I ended our last podcast insisting on “truth in all things.” Which was what Timothy Snyder says in our last podcast, and I agree. But what exactly is the truth? In this Post-Truth time of “alternative facts” we need to look at how we define TRUTH. William James says it is “a species of the Good,” like health.
music courtesy of Feslyian Studios [link]
We have become really good during our post-structuralist, deconstructionist era of pointing out the flaws in broad concepts of truth or good. Instead, we now champion individuals over collective identity… unless that collective identity is for individuals.
So, big generalized broad-brush truths usually give way to individual truths: my truth is not your truth, my good is not your good. And if your truth is not my truth, then is it actually TRUTH? Not in the classical definition of being in accordance with fact or reality.
Using “Hot Fuzz” as an example, when we agree upon a single version of the good, it becomes a tribal moral imperative. Yet, the only thing that lets us build massive dense cities and have national goals and interests is, as Yuval Noah Harari says in “Sapiens,” is a shared ideology… or some might say, a shared truth, or a shared “good.”
But shared truths have led to the inquisition and National Socialist Germany and White Supremacy. Philosophers have worked hard to chip away at these “common sense truths” by showing how bias determines outcomes, and we have developed this hard work of deconstructing “truths” or “power” into a social prestige game.
And now, we are feeling the effects of this clever ability, as our stability erodes.
“The thing about civilization is, it keeps you civil. You get rid of one, you can’t count on the other. People are tribal. The more settled things are, the bigger the tribes can be. The churn comes, and the tribes get small again”Amos Burton in “The Expanse”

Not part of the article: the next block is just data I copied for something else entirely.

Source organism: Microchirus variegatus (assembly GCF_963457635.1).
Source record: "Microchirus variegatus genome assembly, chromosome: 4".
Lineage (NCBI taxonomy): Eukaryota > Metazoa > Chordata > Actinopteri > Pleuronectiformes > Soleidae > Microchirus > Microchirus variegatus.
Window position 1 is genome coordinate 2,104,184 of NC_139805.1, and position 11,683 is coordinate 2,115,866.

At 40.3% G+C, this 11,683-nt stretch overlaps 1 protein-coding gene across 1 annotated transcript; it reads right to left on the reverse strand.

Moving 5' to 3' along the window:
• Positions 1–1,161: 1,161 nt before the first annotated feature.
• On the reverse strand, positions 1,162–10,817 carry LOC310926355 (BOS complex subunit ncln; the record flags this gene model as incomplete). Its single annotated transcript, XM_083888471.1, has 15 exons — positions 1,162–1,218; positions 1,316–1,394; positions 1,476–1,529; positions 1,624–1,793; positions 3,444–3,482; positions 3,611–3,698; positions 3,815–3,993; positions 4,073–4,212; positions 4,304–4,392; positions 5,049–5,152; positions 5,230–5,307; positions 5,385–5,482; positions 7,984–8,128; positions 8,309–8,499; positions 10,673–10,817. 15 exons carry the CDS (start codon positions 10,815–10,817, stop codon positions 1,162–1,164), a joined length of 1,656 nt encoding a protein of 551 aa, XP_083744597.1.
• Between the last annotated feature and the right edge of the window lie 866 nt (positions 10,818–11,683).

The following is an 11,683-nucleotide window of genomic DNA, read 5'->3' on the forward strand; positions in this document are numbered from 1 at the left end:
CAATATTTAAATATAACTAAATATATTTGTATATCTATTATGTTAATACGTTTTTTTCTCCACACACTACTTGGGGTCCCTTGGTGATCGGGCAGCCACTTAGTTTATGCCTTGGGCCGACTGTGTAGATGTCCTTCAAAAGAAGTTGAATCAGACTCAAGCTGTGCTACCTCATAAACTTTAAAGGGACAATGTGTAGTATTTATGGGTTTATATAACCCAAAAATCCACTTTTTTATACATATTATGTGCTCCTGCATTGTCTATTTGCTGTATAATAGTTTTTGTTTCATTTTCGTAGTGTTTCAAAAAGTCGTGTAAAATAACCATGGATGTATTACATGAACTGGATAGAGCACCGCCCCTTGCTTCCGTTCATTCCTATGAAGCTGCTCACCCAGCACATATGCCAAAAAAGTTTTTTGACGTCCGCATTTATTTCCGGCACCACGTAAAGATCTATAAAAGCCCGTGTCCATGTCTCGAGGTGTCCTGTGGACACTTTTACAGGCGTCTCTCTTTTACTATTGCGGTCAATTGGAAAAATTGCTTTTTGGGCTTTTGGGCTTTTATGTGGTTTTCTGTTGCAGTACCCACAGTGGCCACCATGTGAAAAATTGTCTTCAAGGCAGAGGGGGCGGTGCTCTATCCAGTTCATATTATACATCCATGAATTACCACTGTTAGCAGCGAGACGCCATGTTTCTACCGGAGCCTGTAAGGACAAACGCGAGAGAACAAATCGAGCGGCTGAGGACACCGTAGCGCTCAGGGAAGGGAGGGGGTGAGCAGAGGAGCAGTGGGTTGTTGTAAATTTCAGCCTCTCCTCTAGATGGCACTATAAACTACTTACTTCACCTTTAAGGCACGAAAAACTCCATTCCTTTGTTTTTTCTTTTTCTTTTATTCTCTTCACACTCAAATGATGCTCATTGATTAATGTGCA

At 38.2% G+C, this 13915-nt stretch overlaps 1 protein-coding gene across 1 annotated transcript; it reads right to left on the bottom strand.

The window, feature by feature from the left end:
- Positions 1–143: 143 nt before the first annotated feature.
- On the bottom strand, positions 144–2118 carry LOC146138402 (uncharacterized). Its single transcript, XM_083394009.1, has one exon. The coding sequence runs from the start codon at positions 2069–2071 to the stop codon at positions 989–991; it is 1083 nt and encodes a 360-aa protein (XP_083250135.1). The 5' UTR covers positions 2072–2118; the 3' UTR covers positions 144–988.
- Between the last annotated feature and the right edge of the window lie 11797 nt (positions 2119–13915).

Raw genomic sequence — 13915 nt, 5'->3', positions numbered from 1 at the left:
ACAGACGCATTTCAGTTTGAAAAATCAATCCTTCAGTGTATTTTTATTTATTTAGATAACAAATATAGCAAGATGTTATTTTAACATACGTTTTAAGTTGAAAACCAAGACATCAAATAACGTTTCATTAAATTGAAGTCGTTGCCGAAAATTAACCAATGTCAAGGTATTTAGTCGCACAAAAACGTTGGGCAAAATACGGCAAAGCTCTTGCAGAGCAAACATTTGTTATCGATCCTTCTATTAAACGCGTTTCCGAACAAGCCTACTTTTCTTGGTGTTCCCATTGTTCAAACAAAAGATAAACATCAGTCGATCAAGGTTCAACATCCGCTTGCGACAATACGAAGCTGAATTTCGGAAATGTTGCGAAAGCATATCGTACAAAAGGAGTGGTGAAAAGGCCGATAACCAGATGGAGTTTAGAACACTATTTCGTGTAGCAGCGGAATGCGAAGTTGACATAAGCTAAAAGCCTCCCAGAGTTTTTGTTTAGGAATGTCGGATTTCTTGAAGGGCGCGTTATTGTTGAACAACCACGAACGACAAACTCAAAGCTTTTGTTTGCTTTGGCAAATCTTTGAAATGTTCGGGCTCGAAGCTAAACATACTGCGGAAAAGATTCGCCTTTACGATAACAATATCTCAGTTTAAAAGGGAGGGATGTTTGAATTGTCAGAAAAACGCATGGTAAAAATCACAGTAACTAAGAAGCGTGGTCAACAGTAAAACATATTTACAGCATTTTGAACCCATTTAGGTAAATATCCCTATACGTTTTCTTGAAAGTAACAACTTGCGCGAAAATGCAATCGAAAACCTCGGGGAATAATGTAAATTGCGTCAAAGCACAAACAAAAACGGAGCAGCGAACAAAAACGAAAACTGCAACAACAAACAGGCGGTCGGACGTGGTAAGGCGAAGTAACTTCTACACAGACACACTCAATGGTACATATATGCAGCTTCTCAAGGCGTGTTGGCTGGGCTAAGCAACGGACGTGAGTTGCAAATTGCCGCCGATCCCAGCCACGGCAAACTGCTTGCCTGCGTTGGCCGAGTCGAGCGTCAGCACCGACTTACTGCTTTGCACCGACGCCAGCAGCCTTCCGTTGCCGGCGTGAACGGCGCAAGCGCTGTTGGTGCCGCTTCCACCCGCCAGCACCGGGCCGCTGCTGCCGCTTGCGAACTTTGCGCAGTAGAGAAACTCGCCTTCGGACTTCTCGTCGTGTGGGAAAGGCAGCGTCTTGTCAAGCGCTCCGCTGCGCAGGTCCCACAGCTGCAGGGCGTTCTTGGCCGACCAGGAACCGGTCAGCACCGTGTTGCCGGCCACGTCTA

So, societally, we are in a conundrum of needing a big truth to keep the small fractious tribes from ripping apart civilization. We can try for “fighting climate change” but so far that has only gained marginal success over 30 years having to battle against individual desire and corporate growth.
I did an art show called “The Idyll” in 2015, where the premise was Science & Math as a religion. The take away is that we don’t understand science, yet declare it as truth, outsourcing our belief to others, and championing a set of goals and believing aesthetics of intelligence.
I heard a youtube video where Ray Monk gave a breakdown of the Philosophy of math, but it really looked at notions of truth and objectivity. We walk through Pythagoras, his mystical math cult, the problems with arithmetic, and how geometry became the Ideal Forms according to Plato. And, of course, how our world is a lame shadow compared to the perfect realm, which can be approached through logic and reason.
This realm is objective and determines our flawed world, but Aristotle refutes this idea of math as coming “before” reality, saying we apply it to objects in reality, as it is a “property” of the objects. Yet, this is declared “subjective” by Frege, as he says we choose how to apply it.
Eventually, Kant comes along with analytical propositions and synthetic propositions.
Analytic statements are true by definition, it is necessarily true, such as “all bachelors are male” versus synthetic statements where you pair things that are different. Kant generates another way of knowing: A priori and a posteriori (before or after). But “math” is an odd “synthetic a priori” … see the chart, cause I’m not gonna explain it.